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The Grand Canyon Is Extra Grand in This Stunning Student Photo from Space

Grand Canyon by the Sally Ride EarthKAM
Middle school students captured this spectacular photo of the Grand Canyon from space using the internet-operated Sally Ride EarthKAM on the International Space Station on April 3, 2017. NASA showcased the image on May 30. (Image credit: Sally Ride EarthKAM)

The spectacular Grand Canyon reigns below wispy clouds in a new jaw-dropping view from the International Space Station (ISS).

This image was captured by the student-controlled Sally Ride EarthKAM camera on the ISS. The camera is named after the late NASA astronaut Sally Ride, the first American woman in space, who initiated the development of a predecessor program, called KidSat. (Ride died in 2012 of pancreatic cancer.) [Amazing Photos of U.S. National Parks from Space]

"The Sally Ride Earth Knowledge Acquired by Middle School Students (Sally Ride EarthKAM) program provides a unique educational opportunity for thousands of students multiple times a year," NASA officials wrote in an image description. "EarthKAM is an international award-winning education program, allowing students to photograph and analyze our planet from the perspective of the International Space Station." 

To operate EarthKAM, students use a web-based interface to remotely control a digital camera on the space station. That allows them to photograph the coastlines, mountain ranges and other interesting geographical features of Earth, NASA officials said.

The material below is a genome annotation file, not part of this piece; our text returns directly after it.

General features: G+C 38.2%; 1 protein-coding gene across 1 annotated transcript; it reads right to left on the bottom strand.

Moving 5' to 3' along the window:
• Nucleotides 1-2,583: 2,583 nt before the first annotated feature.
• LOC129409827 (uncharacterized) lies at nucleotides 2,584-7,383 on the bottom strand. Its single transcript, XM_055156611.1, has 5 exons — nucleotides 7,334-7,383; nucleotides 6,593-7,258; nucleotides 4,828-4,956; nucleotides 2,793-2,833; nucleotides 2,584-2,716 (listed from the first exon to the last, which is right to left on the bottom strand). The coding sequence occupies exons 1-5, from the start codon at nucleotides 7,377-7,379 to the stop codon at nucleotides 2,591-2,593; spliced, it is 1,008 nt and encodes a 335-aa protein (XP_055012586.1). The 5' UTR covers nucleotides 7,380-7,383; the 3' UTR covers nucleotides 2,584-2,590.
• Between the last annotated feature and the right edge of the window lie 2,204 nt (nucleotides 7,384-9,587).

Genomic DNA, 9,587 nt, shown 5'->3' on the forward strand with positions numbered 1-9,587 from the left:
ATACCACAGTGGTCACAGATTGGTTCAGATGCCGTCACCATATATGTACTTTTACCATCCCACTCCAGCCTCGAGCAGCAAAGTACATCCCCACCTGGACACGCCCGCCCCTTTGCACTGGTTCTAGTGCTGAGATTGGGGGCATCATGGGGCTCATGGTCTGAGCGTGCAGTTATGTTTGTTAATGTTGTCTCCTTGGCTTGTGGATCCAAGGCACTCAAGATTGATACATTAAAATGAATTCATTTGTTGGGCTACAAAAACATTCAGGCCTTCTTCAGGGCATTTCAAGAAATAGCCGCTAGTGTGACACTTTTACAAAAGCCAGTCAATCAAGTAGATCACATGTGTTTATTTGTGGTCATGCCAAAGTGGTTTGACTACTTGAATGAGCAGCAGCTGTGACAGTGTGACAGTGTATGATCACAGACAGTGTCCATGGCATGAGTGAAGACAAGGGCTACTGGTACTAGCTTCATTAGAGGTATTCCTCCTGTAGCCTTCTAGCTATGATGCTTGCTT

EarthKAM has been in operation since the first mission to the space station, Expedition 1, in 2000. It is used for about four missions per year. The next program, Mission 58, begins this fall. Middle school teachers and students who are interested in participating in the program can apply via the EarthKAM website

The Grand Canyon awes tourists with its immense size. It is about 277 miles (446 kilometers) long, up to 18 miles (29 km) wide and 1 mile (1.6 km) deep, according to the U.S. National Park Service. 

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Elizabeth Howell
Elizabeth Howell is a regular contributor to Live Science and Space.com, along with several other science publications. She is one of a handful of Canadian reporters who specializes in space reporting. Elizabeth has a Bachelor of Journalism, Science Concentration at Carleton University (Canada) and an M.Sc. Space Studies (distance) at the University of North Dakota. Elizabeth became a full-time freelancer after earning her M.Sc. in 2012. She reported on three space shuttle launches in person and once spent two weeks in an isolated Utah facility pretending to be a Martian.